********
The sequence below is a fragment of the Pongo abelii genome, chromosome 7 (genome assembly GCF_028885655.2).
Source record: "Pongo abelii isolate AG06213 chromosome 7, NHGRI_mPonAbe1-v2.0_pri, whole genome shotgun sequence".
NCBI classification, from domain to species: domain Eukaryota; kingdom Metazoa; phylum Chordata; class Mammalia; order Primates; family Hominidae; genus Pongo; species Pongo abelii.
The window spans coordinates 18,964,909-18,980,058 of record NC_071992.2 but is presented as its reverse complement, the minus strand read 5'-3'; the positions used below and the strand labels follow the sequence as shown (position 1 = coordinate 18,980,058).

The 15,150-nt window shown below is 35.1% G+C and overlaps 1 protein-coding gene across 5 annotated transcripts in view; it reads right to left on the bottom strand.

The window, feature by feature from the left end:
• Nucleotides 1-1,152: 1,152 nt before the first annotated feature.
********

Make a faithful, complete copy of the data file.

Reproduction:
The sequence below is a fragment of the Pongo abelii genome, chromosome 7 (genome assembly GCF_028885655.2).
Source record: "Pongo abelii isolate AG06213 chromosome 7, NHGRI_mPonAbe1-v2.0_pri, whole genome shotgun sequence".
NCBI classification, from domain to species: domain Eukaryota; kingdom Metazoa; phylum Chordata; class Mammalia; order Primates; family Hominidae; genus Pongo; species Pongo abelii.
The window spans coordinates 18,964,909-18,980,058 of record NC_071992.2 but is presented as its reverse complement, the minus strand read 5'-3'; the positions used below and the strand labels follow the sequence as shown (position 1 = coordinate 18,980,058).

The 15,150-nt window shown below is 35.1% G+C and overlaps 1 protein-coding gene across 5 annotated transcripts in view; it reads right to left on the bottom strand.

The window, feature by feature from the left end:
• Nucleotides 1-1,152: 1,152 nt before the first annotated feature.